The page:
Still Life with Vessels, c.1650 Francisco de Zurbaran (1598-1664)

Location: Prado Museum Madrid Spain
Original Size: 46 x 84 cm
Still Life with Vessels, c.1650 | Zurbaran | Painting Reproduction

Oil Painting Reproduction

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$1250.94 USD
Painting Size:

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Completely Hand Painted
Painted by European Аrtists with Academic Education
Museum Quality
+ 4 cm (1.6") Margins for Stretching
Creation Time: 8-9 Weeks
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We create our paintings with museum quality and covering the highest academic standards. Once we get your order, it will be entirely hand-painted with oil on canvas. All the materials we use are the highest level, being totally artist graded painting materials and linen canvas.

We will add 1.6" (4 cm) additional blank canvas all over the painting for stretching.

High quality and detailing in every inch are time consuming. The reproduction of Francisco de Zurbaran also needs time to dry in order to be completely ready for shipping, as this is crucial to not be damaged during transportation.
Based on the size, level of detail and complexity we need 8-9 weeks to complete the process.

In case the delivery date needs to be extended in time, or we are overloaded with requests, there will be an email sent to you sharing the new timelines of production and delivery.

TOPofART wants to remind you to keep patient, in order to get you the highest quality, being our mission to fulfill your expectations.

We not stretch and frame our oil paintings due to several reasons:
Painting reproduction is a high quality expensive product, which we cannot risk to damage by sending it being stretched.
Also, there are postal restrictions, regarding the size of the shipment.
Additionally, due to the dimensions of the stretched canvas, the shipment price may exceed the price of the product itself.

You can stretch and frame your painting in your local frame-shop.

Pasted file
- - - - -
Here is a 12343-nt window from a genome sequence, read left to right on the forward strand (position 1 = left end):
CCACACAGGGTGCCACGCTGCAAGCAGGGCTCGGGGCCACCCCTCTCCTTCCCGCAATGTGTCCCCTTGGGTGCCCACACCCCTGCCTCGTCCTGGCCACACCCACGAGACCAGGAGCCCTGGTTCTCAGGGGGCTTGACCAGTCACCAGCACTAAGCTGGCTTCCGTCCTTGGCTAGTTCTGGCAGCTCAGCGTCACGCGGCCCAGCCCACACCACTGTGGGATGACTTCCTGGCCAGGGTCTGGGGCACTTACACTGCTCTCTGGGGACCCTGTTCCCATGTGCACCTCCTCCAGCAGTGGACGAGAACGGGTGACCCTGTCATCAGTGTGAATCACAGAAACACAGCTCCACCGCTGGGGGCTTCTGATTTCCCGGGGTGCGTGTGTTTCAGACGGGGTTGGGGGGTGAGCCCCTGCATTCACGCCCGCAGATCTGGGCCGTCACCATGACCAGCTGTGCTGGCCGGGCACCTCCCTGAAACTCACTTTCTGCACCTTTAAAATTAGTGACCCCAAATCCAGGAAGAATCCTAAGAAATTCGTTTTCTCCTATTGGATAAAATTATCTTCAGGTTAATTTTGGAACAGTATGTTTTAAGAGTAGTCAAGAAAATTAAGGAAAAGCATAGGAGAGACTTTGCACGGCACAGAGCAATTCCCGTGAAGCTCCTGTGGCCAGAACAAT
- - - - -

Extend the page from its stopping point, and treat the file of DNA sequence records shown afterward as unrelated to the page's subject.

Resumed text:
Once the painting Still Life with Vessels is ready and dry, it will be shipped to your delivery address. The canvas will be rolled-up in a secure postal tube.

We offer free shipping as well as paid express transportation services.

After adding your artwork to the shopping cart, you will be able to check the delivery price using the Estimate Shipping and Tax tool.

Over 20 Years Experience
Only Museum Quality

The paintings we create are only of museum quality. Our academy graduated artists will never allow a compromise in the quality and detail of the ordered painting. TOPofART do not work, and will never allow ourselves to work with low quality studios from the Far East. We are based in Europe, and quality is our highest priority.

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1 Review

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GygyVerified Reviewer
20th December 2015 12:36pm
Zurbaran - Still-Life

Like other still-lifes of Zurbaran which are also signed, this painting is first of all an authentic re-interpretation of Caravaggio in one fundamental aspect: the voluntary adoption of a 15th-century mode. The four objects (which are found again in other still-lifes by the artist) are placed on a continuous plane that is fixed between two vertical planes - foreground and back ground - with an extreme reduction of space.

The vase and the dishes share the same 'pure' volumetric quality, and their composition on the plane corresponds to an equally strict geometry, the lines of which can be obtained by drawing a plan of this picture as if it were an architectural elevation. The dishes on the sides are disposed in strict symmetry, as are their shadows.

In the centre, the left double-handled vase is aligned along the axis of the dishes, while the one to the right is pushed back and placed at an angle whose diagonal, projected towards the spectator, is marked by the handles. Another oblique direction is marked by the handles of the vase to the right. At the same time there is a delicate, suspended rhythm of balances in the alternation of heights and sizes of the equidistant objects. Mechanical symmetry is avoided and the image is animated by an internal, almost breathing rhythm.

Beneath an apparent simplicity, the artist shows all the depth and awareness of compositional structure, while the unity of the lateral light isolates the forms in an immobility of contemplation that is continually renewed.